Lusulu coalfields to add 2000 megawatts of power in Zimbabwe.
Since 2010 the Zimbabwe Energy Regulatory Authority has issued 16 licenses to private players, including PER, to generate 5000 megawatts (MW) of power in the country. Can you tell us more about the requirements of the 2000-MW project in the Lusulu coalfields?
Pierre Nicolas (PN): PER Lusulu Power was awarded an Independent Power Producer (IPP) license in 2010. The most crucial factor for electricity production in Zimbabwe is that it needs to be produced at a significantly low price, as it is one of the cheapest regions in the world in terms of electricity production. The average selling price for electricity in the Southern African Development Community region is $8.43/kilowatt-hour (kWh), whereas in Europe, it is two to three times higher. In order to be economically viable, an IPP has to be able to produce electricity off-plant at a selling price of $7/kWh instead of around $11/kWh, which is what we see in countries such as South Africa.
PER Lusulu Power is pro-environment and did significant research before starting this project, which included looking at renewable energies. However, for the time being and without subsidy, solar energy is too expensive ($20 to $25 per kWh) to undertake. For the same reason, wind energy is also impossible. While hydro-electricity is a viable option, it is a very long-term investment and Lusulu Power is too small to invest in such a long-term project. In our opinion, coal and gas will remain the major power options for Africa for the long-term.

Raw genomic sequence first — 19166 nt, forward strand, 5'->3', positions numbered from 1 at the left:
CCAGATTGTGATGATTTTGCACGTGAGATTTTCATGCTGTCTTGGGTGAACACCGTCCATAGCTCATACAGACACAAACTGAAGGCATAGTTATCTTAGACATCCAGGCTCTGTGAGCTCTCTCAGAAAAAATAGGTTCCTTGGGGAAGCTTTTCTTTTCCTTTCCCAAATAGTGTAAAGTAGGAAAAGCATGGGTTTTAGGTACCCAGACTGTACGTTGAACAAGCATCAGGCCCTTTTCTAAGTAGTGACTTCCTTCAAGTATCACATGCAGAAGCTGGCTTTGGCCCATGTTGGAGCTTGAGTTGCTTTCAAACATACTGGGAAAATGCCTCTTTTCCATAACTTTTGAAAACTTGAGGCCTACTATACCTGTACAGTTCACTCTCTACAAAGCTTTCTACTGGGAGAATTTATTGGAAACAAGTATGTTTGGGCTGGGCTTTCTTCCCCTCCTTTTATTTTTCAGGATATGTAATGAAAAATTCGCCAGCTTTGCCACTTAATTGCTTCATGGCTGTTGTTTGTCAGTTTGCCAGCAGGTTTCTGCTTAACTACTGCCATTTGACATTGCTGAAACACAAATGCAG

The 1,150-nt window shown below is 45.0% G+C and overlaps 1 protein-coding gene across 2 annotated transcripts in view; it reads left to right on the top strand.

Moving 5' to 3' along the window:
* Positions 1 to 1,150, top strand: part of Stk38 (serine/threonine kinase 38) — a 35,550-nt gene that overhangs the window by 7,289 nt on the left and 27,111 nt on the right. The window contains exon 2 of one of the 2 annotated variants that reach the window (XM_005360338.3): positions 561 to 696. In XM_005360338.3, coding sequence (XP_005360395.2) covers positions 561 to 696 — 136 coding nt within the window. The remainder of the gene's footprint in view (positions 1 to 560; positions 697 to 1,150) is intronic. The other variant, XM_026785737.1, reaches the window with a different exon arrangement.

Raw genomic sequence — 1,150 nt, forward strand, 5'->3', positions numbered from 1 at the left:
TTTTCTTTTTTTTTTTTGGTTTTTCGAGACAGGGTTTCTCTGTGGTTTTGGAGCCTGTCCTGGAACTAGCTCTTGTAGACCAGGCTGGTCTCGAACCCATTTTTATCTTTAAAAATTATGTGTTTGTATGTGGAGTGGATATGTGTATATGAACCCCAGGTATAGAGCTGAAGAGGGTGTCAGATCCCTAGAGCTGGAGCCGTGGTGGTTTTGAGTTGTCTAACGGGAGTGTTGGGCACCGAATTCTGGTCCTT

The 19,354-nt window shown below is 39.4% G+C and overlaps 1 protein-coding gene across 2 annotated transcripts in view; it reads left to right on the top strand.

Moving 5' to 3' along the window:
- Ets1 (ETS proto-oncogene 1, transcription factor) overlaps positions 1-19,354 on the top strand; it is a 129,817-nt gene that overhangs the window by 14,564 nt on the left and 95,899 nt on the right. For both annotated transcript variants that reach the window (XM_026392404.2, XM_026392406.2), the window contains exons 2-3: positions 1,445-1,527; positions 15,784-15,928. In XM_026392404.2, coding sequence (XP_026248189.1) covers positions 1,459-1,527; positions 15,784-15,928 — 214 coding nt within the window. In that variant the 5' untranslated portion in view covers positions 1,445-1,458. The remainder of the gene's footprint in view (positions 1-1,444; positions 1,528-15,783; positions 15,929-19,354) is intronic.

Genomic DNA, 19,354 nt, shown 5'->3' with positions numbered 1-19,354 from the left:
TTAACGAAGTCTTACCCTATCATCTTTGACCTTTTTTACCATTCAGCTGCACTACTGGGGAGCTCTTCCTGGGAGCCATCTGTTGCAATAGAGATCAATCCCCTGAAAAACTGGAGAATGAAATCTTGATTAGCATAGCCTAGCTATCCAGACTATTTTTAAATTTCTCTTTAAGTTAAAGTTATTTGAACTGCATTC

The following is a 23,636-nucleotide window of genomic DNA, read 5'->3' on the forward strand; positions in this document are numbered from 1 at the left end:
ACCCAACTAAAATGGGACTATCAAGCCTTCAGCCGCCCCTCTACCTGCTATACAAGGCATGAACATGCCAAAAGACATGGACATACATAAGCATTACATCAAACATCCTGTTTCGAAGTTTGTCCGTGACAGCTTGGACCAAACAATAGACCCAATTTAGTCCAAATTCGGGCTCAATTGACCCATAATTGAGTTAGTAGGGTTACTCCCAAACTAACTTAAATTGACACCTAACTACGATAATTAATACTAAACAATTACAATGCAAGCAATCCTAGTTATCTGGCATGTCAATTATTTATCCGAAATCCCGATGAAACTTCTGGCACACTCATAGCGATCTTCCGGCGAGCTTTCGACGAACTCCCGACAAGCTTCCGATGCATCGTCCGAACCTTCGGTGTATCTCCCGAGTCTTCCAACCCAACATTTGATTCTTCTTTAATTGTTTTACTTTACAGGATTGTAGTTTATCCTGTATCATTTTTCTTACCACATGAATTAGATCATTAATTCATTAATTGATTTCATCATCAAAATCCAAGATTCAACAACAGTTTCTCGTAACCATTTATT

Lusulu Power came in contact with a European company, EDF, which was selling their coal-fired power plants. We saw the opportunity to buy these plants and will be transporting and rebuilding them in Zimbabwe. PER Lusulu Power realized that refurbishing of the plants would bring in another 250,000 hours of electricity production. We have set up a financial model and finished our feasibility study and discovered that with the EDF plants, it is possible to produce electricity from $7/kWh. Lusulu Power can enter the market at this price and are, for the time being, the only IPP that can do it.
Can you tell us more about the logistics and timeline for the project?